Jensen said years ago the residents of Langford signed a petition asking that wireless cellphone companies put up a tower in the town, but were told by Verizon that the population per capita was too low to warrant adding a tower at that location.

Marshall County Sheriff Dale Elsen is no stranger to the cellphone and radio reception issues in that area, either, and cited low elevation and tower locations as the problem’s main cause.

“Our law enforcement radios at times don’t work because what happens is we have a tower in Marshall County, Webster has a tower, Aberdeen has a tower, and Langford is in a bowl,” Elsen said.

“It’s in at a lower level of earth and the sound waves travel over the top and don’t fall in there,” Elsen said of why the Langford area has poor wireless service.

Elsen said it’s not uncommon to hear Brown County’s dispatch over his radio clearly while in the Veblen or Langford area, yet he is unable to pick up the closer Marshall County dispatch, due to the geography of the area.

The elevation of Langford is 1,371 feet, while the elevation of Webster is 1,857.

The elevation of the Coteau des Prairies region, which the towns are located in, ranges from 1,600 to 2,000 feet.

“We’ve got other dead spots in the county as well, where you’ll be driving down the road, like about 7 miles east of Britton, all of a sudden, your phone just dies,” Elsen said.

“If I drive into Veblen, I lose the ability to call somebody. I’ve got to wait until I get to the next highest point, stop where I’m at, then finish the call and then keep going whereI’m going.”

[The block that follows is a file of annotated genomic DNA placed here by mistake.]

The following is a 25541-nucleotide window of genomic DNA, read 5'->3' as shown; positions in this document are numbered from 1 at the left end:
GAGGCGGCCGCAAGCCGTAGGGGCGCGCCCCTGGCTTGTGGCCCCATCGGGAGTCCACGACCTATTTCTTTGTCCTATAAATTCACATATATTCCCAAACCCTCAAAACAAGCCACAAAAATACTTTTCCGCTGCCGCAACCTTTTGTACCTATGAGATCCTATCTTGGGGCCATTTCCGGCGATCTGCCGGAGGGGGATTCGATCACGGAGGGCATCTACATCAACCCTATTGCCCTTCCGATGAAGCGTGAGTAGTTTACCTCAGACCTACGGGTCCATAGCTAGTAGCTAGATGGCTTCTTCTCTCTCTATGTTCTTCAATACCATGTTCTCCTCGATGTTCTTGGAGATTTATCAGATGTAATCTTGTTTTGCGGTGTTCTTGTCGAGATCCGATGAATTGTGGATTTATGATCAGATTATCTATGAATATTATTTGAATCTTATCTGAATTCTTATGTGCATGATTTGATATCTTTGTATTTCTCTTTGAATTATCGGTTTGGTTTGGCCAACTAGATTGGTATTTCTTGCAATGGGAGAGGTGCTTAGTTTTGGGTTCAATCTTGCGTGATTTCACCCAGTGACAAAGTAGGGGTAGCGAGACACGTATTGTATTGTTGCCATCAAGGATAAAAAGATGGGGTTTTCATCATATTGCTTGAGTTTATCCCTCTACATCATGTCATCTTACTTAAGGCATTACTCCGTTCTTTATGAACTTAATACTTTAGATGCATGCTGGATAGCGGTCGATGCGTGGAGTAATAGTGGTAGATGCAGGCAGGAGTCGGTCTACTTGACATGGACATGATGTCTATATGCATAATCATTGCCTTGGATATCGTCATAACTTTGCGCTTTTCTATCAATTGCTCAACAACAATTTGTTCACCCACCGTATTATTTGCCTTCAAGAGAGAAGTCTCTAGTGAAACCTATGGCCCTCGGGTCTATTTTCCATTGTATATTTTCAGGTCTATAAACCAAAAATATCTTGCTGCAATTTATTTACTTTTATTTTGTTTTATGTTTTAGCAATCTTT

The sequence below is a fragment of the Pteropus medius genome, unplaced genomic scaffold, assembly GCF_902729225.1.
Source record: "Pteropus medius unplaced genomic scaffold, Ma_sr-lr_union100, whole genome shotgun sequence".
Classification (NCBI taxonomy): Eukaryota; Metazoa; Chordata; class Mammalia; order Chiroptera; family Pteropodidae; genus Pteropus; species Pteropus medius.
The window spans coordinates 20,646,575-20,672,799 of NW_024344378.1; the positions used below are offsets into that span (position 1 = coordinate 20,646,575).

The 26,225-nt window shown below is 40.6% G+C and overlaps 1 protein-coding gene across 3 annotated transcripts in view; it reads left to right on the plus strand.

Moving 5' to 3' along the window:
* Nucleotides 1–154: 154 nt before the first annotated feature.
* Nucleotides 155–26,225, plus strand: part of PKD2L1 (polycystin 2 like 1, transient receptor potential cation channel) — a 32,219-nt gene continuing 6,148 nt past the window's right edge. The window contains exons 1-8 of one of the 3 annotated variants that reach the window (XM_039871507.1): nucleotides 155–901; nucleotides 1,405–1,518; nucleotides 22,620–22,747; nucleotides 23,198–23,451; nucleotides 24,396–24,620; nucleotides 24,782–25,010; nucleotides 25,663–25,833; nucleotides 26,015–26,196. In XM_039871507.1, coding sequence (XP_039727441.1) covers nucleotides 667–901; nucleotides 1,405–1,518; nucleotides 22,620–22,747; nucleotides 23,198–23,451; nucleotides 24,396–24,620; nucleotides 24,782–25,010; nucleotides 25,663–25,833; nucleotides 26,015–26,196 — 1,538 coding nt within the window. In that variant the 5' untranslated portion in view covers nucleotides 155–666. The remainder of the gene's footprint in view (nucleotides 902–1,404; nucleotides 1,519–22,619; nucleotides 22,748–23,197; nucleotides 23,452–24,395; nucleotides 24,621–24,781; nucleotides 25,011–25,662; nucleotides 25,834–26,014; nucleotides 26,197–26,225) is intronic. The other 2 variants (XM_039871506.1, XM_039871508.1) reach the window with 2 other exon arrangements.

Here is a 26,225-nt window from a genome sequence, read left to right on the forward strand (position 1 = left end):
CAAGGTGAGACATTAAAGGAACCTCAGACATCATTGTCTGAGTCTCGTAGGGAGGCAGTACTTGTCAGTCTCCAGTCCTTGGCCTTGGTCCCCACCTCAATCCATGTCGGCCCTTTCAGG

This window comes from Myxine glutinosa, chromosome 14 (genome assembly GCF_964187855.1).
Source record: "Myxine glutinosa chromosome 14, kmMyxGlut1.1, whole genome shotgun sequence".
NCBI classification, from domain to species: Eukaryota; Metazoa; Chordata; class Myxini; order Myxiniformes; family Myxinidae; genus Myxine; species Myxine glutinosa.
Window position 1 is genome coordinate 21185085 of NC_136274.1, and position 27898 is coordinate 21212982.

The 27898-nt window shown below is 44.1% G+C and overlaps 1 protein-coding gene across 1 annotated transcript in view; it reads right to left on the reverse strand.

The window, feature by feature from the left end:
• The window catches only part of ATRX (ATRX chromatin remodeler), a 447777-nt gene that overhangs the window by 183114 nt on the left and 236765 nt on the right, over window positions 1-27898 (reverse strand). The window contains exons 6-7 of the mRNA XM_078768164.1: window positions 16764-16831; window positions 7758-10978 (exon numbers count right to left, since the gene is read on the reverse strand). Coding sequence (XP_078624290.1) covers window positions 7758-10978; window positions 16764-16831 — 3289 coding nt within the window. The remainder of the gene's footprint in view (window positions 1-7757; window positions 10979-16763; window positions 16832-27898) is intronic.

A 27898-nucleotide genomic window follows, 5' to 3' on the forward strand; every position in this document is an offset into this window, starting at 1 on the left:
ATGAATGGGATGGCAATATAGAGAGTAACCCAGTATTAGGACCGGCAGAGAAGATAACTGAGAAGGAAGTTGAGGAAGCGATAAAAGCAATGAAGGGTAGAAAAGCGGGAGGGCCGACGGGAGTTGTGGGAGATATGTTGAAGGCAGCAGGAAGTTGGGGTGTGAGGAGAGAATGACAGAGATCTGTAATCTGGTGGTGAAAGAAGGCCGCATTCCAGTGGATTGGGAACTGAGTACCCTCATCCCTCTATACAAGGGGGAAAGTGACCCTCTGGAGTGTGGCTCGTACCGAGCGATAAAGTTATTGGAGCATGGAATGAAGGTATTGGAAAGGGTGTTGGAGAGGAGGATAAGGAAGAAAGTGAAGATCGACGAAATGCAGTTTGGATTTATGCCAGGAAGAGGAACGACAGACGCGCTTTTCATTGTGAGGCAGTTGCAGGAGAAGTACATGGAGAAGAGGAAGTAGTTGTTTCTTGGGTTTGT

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Langford resident Kayla Suther, who works at Hewitt Insurance Agency, said there are limited ways to dealing with a lack of cellphone service.

“It’s a problem at home for sure. We essentially don’t get any cellphone service in our house. Once we get home, we’re pretty much unreachable,” said Suther, who lives at home with her husband and young children.

“If I get business calls - I get work calls at odd hours - I’ve found myself standing in the middle of the street and just have kids follow me out in the middle of the street while I’m on the phone trying to take care of business.”

If it’s inconvenient to go outside for better cellphone reception, Suther said she lets her phone calls go to voicemail and deals with them when she gets back into a better cellphone reception area.

Mark Hanse of Langford said he and his family deal with the poor cellphone reception just as folks would back when cellphones didn’t exist.

Hanse said communication is the key with his teenage children.

“They always let me know where they’re going. So I kind of know when they’re supposed to be home,” Hanse said.

“If they can’t get through to me or can’t get a text to me, they’ll get ahold of me other ways. It’s kind of the way we got ahold of each other when we didn’t have a cellphone.”

Hanse said it’s just a fact of life for residents living in the area, which he called “not very habitable for technology.”

“It’s almost like if you never had it, it’s not a big deal. But now that you have it, it is a big deal,” he said.

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Information from: Aberdeen American News, https://www.aberdeennews.com